Sunday, July 27, 2008

Workin' it. Well, not really.


Got into a bit of hot water at the Z2H blogs this weekend, when I let slip a portion of my Unified Theory of Real Work.

Now, while I don’t consider thinking about stuff to be Real Work (which isn’t to deny that it can have value), typing up my explanations for why I believe that does. And seeing as I went to all the trouble to type the stuff up in the first place, I’m going to put it here, too. Might as well piss off every writer I know at once and get it over with…

The post I replied to was asking about how much writers got paid compared to artists and other craftspeople, in both film and comics. Part of my reply was as follows:

“In the Work-For-Hire comics world, generally speaking, experience levels/marquee qualities all being equal, artists make more per page than writers. The rationale for this is that it takes artists longer to finish a page than it does writers. Some writers argue that that isn't true, that time spent originating/thinking about/constructing the story makes the contributions more equal than time spent at the desk/drawing table would suggest. I maintain anything I can do while walking the dog doesn't count as real work.”

I should’ve known that would ruffle some feathers. Another comment shot back (a little snarkily, I thought, but you can judge for yourself at the thread if you care), implying that I was discounting the value of creating an idea. My reply:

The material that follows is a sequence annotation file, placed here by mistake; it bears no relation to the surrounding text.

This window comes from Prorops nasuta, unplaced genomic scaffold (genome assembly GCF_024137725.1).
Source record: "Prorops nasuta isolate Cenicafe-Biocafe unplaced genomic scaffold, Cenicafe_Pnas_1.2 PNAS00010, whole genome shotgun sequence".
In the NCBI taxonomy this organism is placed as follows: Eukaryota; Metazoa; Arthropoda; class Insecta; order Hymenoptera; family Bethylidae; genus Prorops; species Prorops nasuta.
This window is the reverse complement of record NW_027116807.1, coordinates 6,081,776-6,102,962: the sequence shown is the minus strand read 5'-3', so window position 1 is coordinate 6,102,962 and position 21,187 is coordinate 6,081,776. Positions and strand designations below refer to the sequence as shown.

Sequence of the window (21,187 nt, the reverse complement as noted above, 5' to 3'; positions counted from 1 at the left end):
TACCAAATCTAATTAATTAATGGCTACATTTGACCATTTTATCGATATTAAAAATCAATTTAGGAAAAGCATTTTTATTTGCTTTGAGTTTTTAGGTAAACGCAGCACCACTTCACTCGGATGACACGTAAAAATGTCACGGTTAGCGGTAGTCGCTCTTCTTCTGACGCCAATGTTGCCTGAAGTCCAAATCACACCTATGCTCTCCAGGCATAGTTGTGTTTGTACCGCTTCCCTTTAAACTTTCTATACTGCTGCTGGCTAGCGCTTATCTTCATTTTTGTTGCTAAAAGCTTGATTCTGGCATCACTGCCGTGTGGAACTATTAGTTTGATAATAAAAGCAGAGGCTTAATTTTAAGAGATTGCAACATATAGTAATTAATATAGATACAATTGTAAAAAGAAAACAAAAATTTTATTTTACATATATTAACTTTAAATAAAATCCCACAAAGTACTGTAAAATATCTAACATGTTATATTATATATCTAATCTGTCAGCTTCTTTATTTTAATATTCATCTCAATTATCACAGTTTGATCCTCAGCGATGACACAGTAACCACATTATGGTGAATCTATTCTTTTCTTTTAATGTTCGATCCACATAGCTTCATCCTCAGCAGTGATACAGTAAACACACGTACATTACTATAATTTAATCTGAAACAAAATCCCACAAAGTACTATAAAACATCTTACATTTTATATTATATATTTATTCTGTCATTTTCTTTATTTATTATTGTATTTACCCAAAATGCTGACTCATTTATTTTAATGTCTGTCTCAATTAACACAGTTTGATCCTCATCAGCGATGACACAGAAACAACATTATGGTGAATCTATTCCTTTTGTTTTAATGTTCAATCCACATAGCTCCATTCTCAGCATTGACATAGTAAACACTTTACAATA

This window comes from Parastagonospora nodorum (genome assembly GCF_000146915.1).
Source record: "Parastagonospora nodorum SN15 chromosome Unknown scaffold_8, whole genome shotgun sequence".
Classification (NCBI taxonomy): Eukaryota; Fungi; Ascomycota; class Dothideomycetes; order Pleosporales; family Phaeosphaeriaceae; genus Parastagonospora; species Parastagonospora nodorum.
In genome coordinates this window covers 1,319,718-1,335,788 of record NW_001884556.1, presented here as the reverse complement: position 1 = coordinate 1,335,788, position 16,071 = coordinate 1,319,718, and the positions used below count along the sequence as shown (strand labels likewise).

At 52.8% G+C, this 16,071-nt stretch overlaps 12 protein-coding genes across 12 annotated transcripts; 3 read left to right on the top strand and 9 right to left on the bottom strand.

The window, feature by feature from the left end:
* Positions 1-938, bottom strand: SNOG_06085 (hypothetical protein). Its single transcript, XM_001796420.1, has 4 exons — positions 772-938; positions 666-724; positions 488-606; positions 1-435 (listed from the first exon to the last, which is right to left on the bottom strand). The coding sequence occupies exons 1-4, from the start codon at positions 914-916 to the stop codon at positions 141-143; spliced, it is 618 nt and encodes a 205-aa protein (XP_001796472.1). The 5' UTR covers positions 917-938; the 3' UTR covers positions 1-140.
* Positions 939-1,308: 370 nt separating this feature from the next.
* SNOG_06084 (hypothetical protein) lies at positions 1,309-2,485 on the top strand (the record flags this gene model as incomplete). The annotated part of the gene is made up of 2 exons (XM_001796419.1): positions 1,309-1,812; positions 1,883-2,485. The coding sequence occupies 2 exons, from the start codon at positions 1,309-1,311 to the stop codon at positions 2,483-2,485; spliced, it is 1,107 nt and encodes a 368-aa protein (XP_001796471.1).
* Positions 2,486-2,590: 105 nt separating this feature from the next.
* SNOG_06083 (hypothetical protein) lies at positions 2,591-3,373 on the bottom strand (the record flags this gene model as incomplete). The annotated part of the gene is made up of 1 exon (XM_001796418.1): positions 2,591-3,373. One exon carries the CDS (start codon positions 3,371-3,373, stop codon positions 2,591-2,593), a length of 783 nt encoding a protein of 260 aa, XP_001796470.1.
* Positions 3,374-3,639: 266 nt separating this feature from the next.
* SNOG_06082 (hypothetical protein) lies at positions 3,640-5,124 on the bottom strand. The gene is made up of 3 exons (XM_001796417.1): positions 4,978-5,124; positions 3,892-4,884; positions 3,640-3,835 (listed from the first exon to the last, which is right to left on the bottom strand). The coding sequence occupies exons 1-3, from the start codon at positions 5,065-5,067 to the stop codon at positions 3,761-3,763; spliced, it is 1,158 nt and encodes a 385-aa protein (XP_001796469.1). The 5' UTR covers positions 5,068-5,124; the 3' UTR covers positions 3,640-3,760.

“I never said conceiving an idea lacked either value or import. I just said it's not real work. At least I don't consider it to be real work if I can walk the dog while I'm doing it.

Coming up with an idea is easy. Coming up with a good one isn't as easy, but it's not hard. Molding an idea into something usable is less easy. Writing a script is harder than that. Drawing a page/comic is harder still. Painting a house...now that's real work.

I've done all those things, and, I'll say right upfront, my continuum for what constitutes real and/or hard work is based mostly on physical labour. I like nothing better than to lie in bed or walk the dog and think things up. Mostly because it's easy.

I know that at least some of what I think up has some value, because I've been paid for some of it and I've got others expending their resources in support of it. That doesn't mean it was real work.